Medicine is the only profession which relentlessly toils to eradicate the reason of its existence. Death is the sole certainty in life and yet doctors continuously strive to fight it. A doctor spends the better part of his youth pouring over books, borrows money to set up a health facility , seldom attends social functions, is rued for missing family occasions, skips countless meals and spends sleepless nights treating patients. Sadly, his stress doesn’t end here, he has to worry about outdated laws, frivolous law suits, and now even lawlessness.
The recent incidents of violence against doctors are disturbing to say the least. When I came across a video clipping with the caption ” Doctor beaten to pulp” I thought it must be an overstatement . I was horrified by the first minute of it and didn’t have the stomach to watch the rest. The details of the case are appalling. A 80 yr old patient of alcoholic cirrhosis with hepato- renal failure (severe malfunction of liver and kidneys) was brought in. Sick enough to require intensive care, he died of his disease and the attendants beat up the doctor. The doctor in question is not of questionable credentials , but a respected Gastroenterologist, a super specialist. To his discredit, in the decade he spent in medical school, he wasn’t taught how to grapple with Yamraj !
The attitude of the authorities too, is appalling and ranges between apathy to unwarranted incrimination. It is strange how the government is using all it’s might to protect the public from ‘erring’ professionals but feels no obligation to check the proliferation of quacks. And though IMA and MCI have submitted an Anti Quackery Bill, the Government is sitting on it . In fact it keeps assuring the unqualified health professionals that they will be used to meet rural health requirements. So while qualified doctors are bogged down by various outdated laws which require tons of paper work, the quacks are allowed to practice with gay abandon. PC-PNDT act, MTP act, Consumer Protection act, Biomedical waste act, Narcotics and Psychotropic drugs act, are some of the grounds for harassment by government officials. Apart from these doctors have to contend with laws which govern any workplace. Doctors being punished for clerical mistakes is now a sad reality. It is no longer an exception but the rule.
With the consumer protection act hanging like Damocles sword over their heads doctors are forced to practice defensive medicine. Good faith has been replaced by evidence based medicine which helps the doctor stand ground if he is sued in court. Though scientifically more sound, it is also more expensive. Earlier doctors would rely on their experience , now they depend on investigations and protocols to corroborate their diagnosis This has significantly increased the cost of health care. Also, if a doctor refuses a patient he is punished for not providing first aid and if he initiates treatment that has an unfavourable outcome he is liable for negligence. The problem is that there is no clear demarcation where first aid ends and definitive treatment begins. In such a scenario doctors are harassed if they do, punished if they don’t. They are indeed a troubled breed.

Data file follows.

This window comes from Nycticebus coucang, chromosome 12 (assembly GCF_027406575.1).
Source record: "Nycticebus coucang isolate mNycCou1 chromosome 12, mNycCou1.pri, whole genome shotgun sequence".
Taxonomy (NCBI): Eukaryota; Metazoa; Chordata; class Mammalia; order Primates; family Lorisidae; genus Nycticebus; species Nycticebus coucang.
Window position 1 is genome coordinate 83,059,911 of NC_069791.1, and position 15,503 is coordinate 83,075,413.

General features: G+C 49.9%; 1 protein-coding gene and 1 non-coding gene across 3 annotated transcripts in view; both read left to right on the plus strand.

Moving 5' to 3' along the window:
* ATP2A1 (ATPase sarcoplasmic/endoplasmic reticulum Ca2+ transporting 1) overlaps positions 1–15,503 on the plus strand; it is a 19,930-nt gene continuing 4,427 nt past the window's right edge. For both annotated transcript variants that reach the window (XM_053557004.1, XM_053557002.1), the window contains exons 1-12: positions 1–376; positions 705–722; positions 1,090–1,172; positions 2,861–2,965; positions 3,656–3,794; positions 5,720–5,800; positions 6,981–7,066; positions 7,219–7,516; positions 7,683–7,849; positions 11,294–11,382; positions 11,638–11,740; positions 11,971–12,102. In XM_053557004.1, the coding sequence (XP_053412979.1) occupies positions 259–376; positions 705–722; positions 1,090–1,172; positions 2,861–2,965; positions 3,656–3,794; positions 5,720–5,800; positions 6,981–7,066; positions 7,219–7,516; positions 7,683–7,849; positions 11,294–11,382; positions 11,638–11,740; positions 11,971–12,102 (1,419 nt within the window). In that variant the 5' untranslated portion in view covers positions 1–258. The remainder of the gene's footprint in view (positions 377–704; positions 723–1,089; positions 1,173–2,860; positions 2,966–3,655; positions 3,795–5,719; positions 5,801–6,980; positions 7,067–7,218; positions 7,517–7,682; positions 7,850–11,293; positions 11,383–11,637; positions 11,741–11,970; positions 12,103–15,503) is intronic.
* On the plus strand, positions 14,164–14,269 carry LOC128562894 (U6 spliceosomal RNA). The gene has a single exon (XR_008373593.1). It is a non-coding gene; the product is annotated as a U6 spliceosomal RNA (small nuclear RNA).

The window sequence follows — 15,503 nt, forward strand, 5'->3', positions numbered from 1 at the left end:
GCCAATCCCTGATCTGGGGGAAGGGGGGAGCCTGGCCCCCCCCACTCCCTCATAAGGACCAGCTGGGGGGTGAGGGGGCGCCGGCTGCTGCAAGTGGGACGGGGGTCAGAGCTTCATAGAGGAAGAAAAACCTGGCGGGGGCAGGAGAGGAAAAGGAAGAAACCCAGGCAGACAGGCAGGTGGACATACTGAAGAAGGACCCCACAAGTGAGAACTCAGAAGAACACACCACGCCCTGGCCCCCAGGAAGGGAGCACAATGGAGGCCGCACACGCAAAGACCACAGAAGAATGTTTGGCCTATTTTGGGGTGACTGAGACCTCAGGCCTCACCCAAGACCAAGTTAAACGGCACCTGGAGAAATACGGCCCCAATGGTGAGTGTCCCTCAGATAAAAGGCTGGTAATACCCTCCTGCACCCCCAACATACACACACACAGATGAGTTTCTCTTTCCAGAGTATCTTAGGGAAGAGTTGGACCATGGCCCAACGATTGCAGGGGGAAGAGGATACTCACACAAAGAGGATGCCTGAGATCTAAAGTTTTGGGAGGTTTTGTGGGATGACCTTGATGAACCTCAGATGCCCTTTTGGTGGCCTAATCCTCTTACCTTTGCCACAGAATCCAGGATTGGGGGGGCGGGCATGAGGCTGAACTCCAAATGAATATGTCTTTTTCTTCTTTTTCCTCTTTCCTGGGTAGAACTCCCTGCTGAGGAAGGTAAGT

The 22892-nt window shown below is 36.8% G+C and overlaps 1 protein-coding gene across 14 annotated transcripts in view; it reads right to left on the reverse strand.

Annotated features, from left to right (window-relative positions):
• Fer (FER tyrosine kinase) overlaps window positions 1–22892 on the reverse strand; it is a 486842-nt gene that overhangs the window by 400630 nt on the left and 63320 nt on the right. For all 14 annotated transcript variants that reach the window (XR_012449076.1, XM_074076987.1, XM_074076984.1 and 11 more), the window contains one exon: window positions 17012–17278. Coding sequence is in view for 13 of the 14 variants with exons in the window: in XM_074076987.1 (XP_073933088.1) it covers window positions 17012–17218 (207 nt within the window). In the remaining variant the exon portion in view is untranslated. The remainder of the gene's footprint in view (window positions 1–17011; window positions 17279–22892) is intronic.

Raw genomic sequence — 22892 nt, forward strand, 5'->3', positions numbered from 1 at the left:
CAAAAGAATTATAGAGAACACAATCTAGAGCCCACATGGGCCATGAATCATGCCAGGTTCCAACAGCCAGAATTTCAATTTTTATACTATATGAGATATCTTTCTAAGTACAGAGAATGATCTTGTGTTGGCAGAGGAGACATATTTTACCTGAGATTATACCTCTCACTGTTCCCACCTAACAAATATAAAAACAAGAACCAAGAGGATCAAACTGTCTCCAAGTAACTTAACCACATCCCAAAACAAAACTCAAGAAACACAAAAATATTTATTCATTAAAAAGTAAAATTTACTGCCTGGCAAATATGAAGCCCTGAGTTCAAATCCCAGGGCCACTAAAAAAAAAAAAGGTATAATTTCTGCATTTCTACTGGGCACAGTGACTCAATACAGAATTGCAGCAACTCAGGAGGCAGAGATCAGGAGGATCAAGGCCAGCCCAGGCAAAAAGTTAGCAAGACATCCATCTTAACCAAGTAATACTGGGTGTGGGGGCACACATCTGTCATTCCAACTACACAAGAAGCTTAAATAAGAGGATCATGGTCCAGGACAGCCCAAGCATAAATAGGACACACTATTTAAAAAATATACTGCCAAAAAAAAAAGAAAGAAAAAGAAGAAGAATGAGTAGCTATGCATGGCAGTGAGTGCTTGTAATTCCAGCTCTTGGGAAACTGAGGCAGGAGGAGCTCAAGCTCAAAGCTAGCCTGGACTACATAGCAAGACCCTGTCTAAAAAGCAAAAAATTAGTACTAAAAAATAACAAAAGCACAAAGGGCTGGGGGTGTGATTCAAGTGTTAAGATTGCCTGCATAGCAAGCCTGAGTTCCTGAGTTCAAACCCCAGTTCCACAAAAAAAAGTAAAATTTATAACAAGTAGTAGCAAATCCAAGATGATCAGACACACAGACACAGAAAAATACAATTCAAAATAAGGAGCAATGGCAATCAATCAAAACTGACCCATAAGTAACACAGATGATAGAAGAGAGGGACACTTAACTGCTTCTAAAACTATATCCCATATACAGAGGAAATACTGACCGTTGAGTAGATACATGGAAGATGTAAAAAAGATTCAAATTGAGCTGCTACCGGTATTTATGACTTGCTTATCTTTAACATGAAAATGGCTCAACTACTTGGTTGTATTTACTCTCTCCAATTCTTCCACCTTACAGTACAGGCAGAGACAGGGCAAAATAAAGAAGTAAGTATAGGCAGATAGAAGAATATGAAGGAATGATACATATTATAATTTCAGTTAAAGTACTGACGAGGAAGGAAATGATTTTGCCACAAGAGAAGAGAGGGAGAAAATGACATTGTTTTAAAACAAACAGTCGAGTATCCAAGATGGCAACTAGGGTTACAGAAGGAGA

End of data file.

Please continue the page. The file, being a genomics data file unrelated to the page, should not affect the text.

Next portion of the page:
There has been a recent spate of untoward incidents against the medical fraternity, either more are happening or more are being communicated. Social media has helped doctors share their woes, most of which would earlier go unreported. Between draconian laws and deplorable lawlessness doctors are in difficult place today. In these times of strife the only consolation is that it has helped them come together. When people are unjustly pushed against a wall they tend to unite. It makes sense to hang out together than be hanged separately!
A lot has been said about the desirable qualities of a doctor. An ideal doctor is expected to be empathic, competent, even tempered and have good judgment that is not clouded by commerce. He should constantly update his knowledge, always be available, place patients first and work for a pittance. It is time to educate society about the desirable qualities of a patient. An ideal patient should be trusting, compliant, grateful, willing to pay for services, non abusive, non violent and most importantly, patient!!
In our country an ideal doctor has been equated to God. It is time the public realises the difference between the two for however hard he tries he will lose some fights. After all he is just human and needs to be treated like one. Few people realise that a little of the doctor dies with every patient he loses.